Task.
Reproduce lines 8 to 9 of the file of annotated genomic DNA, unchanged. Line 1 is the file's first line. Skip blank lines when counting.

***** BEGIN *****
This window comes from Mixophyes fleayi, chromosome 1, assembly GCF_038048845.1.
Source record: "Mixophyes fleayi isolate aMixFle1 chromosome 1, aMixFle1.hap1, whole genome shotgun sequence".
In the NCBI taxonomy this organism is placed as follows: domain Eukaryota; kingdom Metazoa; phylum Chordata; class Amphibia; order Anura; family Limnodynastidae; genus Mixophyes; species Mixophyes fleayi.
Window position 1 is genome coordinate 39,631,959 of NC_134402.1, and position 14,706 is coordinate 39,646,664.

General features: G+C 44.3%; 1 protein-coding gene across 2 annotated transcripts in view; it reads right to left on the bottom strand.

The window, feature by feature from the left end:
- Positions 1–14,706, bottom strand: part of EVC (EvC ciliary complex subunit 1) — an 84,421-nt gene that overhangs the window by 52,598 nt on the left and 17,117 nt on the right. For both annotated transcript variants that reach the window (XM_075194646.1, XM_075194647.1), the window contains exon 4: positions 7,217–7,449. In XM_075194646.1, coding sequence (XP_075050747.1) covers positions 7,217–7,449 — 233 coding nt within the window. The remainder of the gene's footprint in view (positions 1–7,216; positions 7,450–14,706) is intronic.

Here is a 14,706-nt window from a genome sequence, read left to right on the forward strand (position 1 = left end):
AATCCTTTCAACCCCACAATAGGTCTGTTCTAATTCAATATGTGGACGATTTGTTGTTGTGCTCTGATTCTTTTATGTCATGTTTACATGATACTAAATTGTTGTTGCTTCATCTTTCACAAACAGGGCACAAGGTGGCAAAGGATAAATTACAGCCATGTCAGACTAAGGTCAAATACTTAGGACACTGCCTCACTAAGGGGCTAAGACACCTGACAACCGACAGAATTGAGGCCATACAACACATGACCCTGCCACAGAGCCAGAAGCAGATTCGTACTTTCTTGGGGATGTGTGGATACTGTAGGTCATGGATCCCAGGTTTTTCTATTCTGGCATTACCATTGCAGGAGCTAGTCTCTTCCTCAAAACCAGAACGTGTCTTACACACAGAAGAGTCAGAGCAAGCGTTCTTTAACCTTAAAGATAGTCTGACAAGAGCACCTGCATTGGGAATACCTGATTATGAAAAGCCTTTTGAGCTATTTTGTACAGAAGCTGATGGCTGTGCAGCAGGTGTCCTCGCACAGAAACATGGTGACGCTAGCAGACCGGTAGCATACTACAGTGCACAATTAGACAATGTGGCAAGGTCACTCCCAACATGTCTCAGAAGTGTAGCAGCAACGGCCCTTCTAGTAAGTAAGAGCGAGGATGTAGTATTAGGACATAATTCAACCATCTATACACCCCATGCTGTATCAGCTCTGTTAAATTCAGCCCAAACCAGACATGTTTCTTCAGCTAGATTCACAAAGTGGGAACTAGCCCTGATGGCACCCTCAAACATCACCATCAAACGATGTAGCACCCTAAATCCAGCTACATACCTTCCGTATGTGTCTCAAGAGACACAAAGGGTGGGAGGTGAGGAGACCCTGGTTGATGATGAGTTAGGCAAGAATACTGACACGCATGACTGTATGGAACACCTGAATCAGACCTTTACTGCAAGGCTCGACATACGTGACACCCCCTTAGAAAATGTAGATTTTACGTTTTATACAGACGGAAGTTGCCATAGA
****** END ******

Here is a 14,706-nt window from a genome sequence, read left to right on the forward strand (position 1 = left end):
AATCCTTTCAACCCCACAATAGGTCTGTTCTAATTCAATATGTGGACGATTTGTTGTTGTGCTCTGATTCTTTTATGTCATGTTTACATGATACTAAATTGTTGTTGCTTCATCTTTCACAAACAGGGCACAAGGTGGCAAAGGATAAATTACAGCCATGTCAGACTAAGGTCAAATACTTAGGACACTGCCTCACTAAGGGGCTAAGACACCTGACAACCGACAGAATTGAGGCCATACAACACATGACCCTGCCACAGAGCCAGAAGCAGATTCGTACTTTCTTGGGGATGTGTGGATACTGTAGGTCATGGATCCCAGGTTTTTCTATTCTGGCATTACCATTGCAGGAGCTAGTCTCTTCCTCAAAACCAGAACGTGTCTTACACACAGAAGAGTCAGAGCAAGCGTTCTTTAACCTTAAAGATAGTCTGACAAGAGCACCTGCATTGGGAATACCTGATTATGAAAAGCCTTTTGAGCTATTTTGTACAGAAGCTGATGGCTGTGCAGCAGGTGTCCTCGCACAGAAACATGGTGACGCTAGCAGACCGGTAGCATACTACAGTGCACAATTAGACAATGTGGCAAGGTCACTCCCAACATGTCTCAGAAGTGTAGCAGCAACGGCCCTTCTAGTAAGTAAGAGCGAGGATGTAGTATTAGGACATAATTCAACCATCTATACACCCCATGCTGTATCAGCTCTGTTAAATTCAGCCCAAACCAGACATGTTTCTTCAGCTAGATTCACAAAGTGGGAACTAGCCCTGATGGCACCCTCAAACATCACCATCAAACGATGTAGCACCCTAAATCCAGCTACATACCTTCCGTATGTGTCTCAAGAGACACAAAGGGTGGGAGGTGAGGAGACCCTGGTTGATGATGAGTTAGGCAAGAATACTGACACGCATGACTGTATGGAACACCTGAATCAGACCTTTACTGCAAGGCTCGACATACGTGACACCCCCTTAGAAAATGTAGATTTTACGTTTTATACAGACGGAAGTTGCCATAGA